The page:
Today, we’re still home to the world’s most productive workers. We’re still home to the world’s most innovative companies. But for most Americans, the basic bargain that made this country great has eroded. Long before the recession hit, hard work stopped paying off for too many people.
Read that last sentence again: “Hard work stopped paying off for too many people.”
What lesson were his listeners supposed to draw? Seems pretty clear to me: under the current rules, there’s no point in working hard. It doesn’t “pay off.”
Then read Charles Murray’s fine essay in Saturday’s Wall Street Journal (derived from a forthcoming book): “The New American Divide.” Murray contends that “the American way of life” has decayed and what he calls “the new lower class” (pretty much what we used to call the “working class”) has lost the value of “industriousness.”
Now put them together. Murray says that core value has badly eroded. The President says it no longer “pays off”—and the government must do something to foster “fairness.” And Apple says it has moved production to China because Americans lack “diligence.”
What has any of this to do with our schools? Could K-12 education contribute significantly to a revival of industriousness in the U.S. population? Could it lead our young people to believe—and act on the belief—that hard work does pay off? I believe so, even if Mr. Obama didn’t mention it, but to do this our teachers and policymakers will need to reverse now-widespread practices and beliefs. They will, to begin, have to reward rather than discourage hard work and actual achievement. They will have to make kids work harder than most are accustomed to doing. They will even have to foster competition and honor winners—while helping others to boost their own performance.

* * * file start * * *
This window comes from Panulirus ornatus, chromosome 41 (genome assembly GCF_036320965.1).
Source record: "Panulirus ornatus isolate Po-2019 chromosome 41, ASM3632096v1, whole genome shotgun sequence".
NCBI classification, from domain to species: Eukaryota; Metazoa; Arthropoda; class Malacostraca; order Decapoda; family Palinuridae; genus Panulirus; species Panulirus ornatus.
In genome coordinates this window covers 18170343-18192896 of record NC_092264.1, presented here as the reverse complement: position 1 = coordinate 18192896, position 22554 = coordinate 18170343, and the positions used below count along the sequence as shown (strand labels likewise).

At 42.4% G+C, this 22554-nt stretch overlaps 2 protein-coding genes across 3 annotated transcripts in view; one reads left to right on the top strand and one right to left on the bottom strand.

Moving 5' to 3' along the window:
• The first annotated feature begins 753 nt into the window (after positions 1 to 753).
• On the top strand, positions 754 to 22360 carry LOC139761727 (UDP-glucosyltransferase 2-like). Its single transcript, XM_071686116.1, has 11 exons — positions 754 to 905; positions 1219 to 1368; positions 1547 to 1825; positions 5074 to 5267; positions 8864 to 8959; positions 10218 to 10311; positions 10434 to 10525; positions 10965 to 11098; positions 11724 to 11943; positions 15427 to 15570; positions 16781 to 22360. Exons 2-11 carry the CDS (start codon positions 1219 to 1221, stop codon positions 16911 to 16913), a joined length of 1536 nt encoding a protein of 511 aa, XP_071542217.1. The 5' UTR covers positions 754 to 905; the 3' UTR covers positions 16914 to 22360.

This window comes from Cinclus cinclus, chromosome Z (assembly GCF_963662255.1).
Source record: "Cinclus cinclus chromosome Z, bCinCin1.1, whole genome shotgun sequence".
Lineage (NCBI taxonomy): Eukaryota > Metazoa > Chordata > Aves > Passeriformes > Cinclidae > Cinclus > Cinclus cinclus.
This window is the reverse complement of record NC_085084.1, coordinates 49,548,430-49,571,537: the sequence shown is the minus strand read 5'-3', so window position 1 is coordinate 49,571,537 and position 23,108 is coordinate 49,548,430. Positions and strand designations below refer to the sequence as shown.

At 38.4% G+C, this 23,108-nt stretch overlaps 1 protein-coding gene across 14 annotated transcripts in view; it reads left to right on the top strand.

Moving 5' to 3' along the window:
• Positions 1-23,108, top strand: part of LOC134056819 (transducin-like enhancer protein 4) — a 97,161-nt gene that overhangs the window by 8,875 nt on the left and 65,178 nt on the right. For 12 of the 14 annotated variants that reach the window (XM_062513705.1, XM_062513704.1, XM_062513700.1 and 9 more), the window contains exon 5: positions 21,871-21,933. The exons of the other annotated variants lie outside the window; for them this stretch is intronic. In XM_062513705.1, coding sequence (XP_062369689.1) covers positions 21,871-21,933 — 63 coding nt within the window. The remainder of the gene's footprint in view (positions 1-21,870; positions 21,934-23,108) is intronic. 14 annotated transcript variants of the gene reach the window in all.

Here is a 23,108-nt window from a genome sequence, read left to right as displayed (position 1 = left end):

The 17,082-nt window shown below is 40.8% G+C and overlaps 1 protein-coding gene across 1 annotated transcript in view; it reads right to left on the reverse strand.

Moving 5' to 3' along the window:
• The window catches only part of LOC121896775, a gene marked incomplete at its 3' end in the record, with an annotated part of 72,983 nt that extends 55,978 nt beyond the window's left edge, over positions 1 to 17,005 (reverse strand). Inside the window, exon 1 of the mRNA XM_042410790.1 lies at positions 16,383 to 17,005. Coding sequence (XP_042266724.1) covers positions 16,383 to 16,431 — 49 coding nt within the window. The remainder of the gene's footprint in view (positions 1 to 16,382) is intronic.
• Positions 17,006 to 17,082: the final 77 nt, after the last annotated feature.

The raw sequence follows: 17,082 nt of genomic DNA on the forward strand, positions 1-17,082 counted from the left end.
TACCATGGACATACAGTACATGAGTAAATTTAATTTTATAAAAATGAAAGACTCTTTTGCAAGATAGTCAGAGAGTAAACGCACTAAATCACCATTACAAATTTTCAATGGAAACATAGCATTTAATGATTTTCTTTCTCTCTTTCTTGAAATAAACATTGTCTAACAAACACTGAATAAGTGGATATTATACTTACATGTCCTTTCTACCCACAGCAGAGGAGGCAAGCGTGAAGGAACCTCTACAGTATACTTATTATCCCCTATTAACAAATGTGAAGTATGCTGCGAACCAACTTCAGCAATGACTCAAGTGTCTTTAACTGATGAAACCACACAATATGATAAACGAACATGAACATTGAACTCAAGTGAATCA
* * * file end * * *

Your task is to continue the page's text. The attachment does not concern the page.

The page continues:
Today, as has been widely noted, U.S. schools and educators discourage competition in favor of “collaboration” (which has its place, albeit a limited one). They have short days and years and don’t assign much homework. They resist singling anyone out as better than others; hence the animus toward valedictorians and such. They generally engage in social promotion lest youngsters “fall behind their peers.”(Observe what a big deal it is when a state insists that children must be able, say, to read by the end of third grade in order to move on to fourth.) They inflate grades. They lower “proficiency” cut scores. And in the name of self-esteem-building they praise everybody all the time no matter whether the fruits of a student’s efforts are worth praising or not.
Stanford’s Carol Dweck and UVa’s Dan Willingham are leaders within a growing band of serious education scholars who have determined that the opposite is closer to the truth: unearned praise and unwarranted self-esteem are bad for kids. Instead, teachers should praise and reward students for genuine accomplishment—and the harder kids work and the more they learn and accomplish the more praise (and reward) they earn.
Will that make them more “diligent” and “industrious”? Maybe. It might also boost their knowledge and skills. It may even make the U.S. more competitive—and grow the economy by making firms likelier to locate jobs in this country. In the long run, it will boost opportunity and maybe even “fairness” within our economy. It won’t be enough to reverse what Charles Murray views as a vast deterioration of the civic culture in general. But I’ll wager that it would do more good than another federal program—or a war of resentment over income distribution.
-Chester E. Finn, Jr.
The post originally appeared on the Fordham Institute’s Flypaper blog.